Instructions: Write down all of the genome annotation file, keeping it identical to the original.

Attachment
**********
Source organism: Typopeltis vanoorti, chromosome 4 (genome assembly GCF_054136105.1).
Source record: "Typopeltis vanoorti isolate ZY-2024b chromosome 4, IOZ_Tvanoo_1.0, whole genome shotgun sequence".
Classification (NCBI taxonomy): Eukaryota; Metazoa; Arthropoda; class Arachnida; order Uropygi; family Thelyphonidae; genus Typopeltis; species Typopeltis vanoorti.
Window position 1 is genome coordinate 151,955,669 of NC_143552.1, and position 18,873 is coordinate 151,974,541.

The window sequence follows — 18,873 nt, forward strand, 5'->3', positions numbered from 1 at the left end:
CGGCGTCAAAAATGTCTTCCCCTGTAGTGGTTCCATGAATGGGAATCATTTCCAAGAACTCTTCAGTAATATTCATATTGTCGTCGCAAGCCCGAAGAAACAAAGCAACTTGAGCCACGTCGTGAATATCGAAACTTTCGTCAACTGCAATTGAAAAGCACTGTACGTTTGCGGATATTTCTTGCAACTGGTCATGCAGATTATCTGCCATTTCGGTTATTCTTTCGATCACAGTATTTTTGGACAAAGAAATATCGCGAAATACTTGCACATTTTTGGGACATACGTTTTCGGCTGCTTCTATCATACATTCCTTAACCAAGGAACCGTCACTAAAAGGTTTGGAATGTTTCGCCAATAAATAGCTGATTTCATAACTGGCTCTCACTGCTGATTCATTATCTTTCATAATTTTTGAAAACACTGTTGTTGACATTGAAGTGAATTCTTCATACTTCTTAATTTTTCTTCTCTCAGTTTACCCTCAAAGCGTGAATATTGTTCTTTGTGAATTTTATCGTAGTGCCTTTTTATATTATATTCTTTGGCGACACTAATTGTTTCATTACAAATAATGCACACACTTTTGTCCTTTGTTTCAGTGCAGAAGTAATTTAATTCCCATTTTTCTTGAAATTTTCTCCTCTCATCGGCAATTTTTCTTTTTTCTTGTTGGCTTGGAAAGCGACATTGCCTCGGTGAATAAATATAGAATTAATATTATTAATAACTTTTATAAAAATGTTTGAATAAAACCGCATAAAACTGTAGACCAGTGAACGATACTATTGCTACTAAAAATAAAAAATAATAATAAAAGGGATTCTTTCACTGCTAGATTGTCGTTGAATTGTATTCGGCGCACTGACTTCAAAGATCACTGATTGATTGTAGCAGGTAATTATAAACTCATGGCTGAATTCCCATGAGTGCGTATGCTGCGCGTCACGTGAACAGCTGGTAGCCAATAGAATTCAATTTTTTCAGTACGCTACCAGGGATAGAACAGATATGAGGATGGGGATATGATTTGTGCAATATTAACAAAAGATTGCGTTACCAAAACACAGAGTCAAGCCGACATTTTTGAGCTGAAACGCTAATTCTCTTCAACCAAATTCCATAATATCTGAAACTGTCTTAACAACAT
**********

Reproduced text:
Source organism: Typopeltis vanoorti, chromosome 4 (genome assembly GCF_054136105.1).
Source record: "Typopeltis vanoorti isolate ZY-2024b chromosome 4, IOZ_Tvanoo_1.0, whole genome shotgun sequence".
Classification (NCBI taxonomy): Eukaryota; Metazoa; Arthropoda; class Arachnida; order Uropygi; family Thelyphonidae; genus Typopeltis; species Typopeltis vanoorti.
Window position 1 is genome coordinate 151,955,669 of NC_143552.1, and position 18,873 is coordinate 151,974,541.

The window sequence follows — 18,873 nt, forward strand, 5'->3', positions numbered from 1 at the left end:
CGGCGTCAAAAATGTCTTCCCCTGTAGTGGTTCCATGAATGGGAATCATTTCCAAGAACTCTTCAGTAATATTCATATTGTCGTCGCAAGCCCGAAGAAACAAAGCAACTTGAGCCACGTCGTGAATATCGAAACTTTCGTCAACTGCAATTGAAAAGCACTGTACGTTTGCGGATATTTCTTGCAACTGGTCATGCAGATTATCTGCCATTTCGGTTATTCTTTCGATCACAGTATTTTTGGACAAAGAAATATCGCGAAATACTTGCACATTTTTGGGACATACGTTTTCGGCTGCTTCTATCATACATTCCTTAACCAAGGAACCGTCACTAAAAGGTTTGGAATGTTTCGCCAATAAATAGCTGATTTCATAACTGGCTCTCACTGCTGATTCATTATCTTTCATAATTTTTGAAAACACTGTTGTTGACATTGAAGTGAATTCTTCATACTTCTTAATTTTTCTTCTCTCAGTTTACCCTCAAAGCGTGAATATTGTTCTTTGTGAATTTTATCGTAGTGCCTTTTTATATTATATTCTTTGGCGACACTAATTGTTTCATTACAAATAATGCACACACTTTTGTCCTTTGTTTCAGTGCAGAAGTAATTTAATTCCCATTTTTCTTGAAATTTTCTCCTCTCATCGGCAATTTTTCTTTTTTCTTGTTGGCTTGGAAAGCGACATTGCCTCGGTGAATAAATATAGAATTAATATTATTAATAACTTTTATAAAAATGTTTGAATAAAACCGCATAAAACTGTAGACCAGTGAACGATACTATTGCTACTAAAAATAAAAAATAATAATAAAAGGGATTCTTTCACTGCTAGATTGTCGTTGAATTGTATTCGGCGCACTGACTTCAAAGATCACTGATTGATTGTAGCAGGTAATTATAAACTCATGGCTGAATTCCCATGAGTGCGTATGCTGCGCGTCACGTGAACAGCTGGTAGCCAATAGAATTCAATTTTTTCAGTACGCTACCAGGGATAGAACAGATATGAGGATGGGGATATGATTTGTGCAATATTAACAAAAGATTGCGTTACCAAAACACAGAGTCAAGCCGACATTTTTGAGCTGAAACGCTAATTCTCTTCAACCAAATTCCATAATATCTGAAACTGTCTTAACAACAT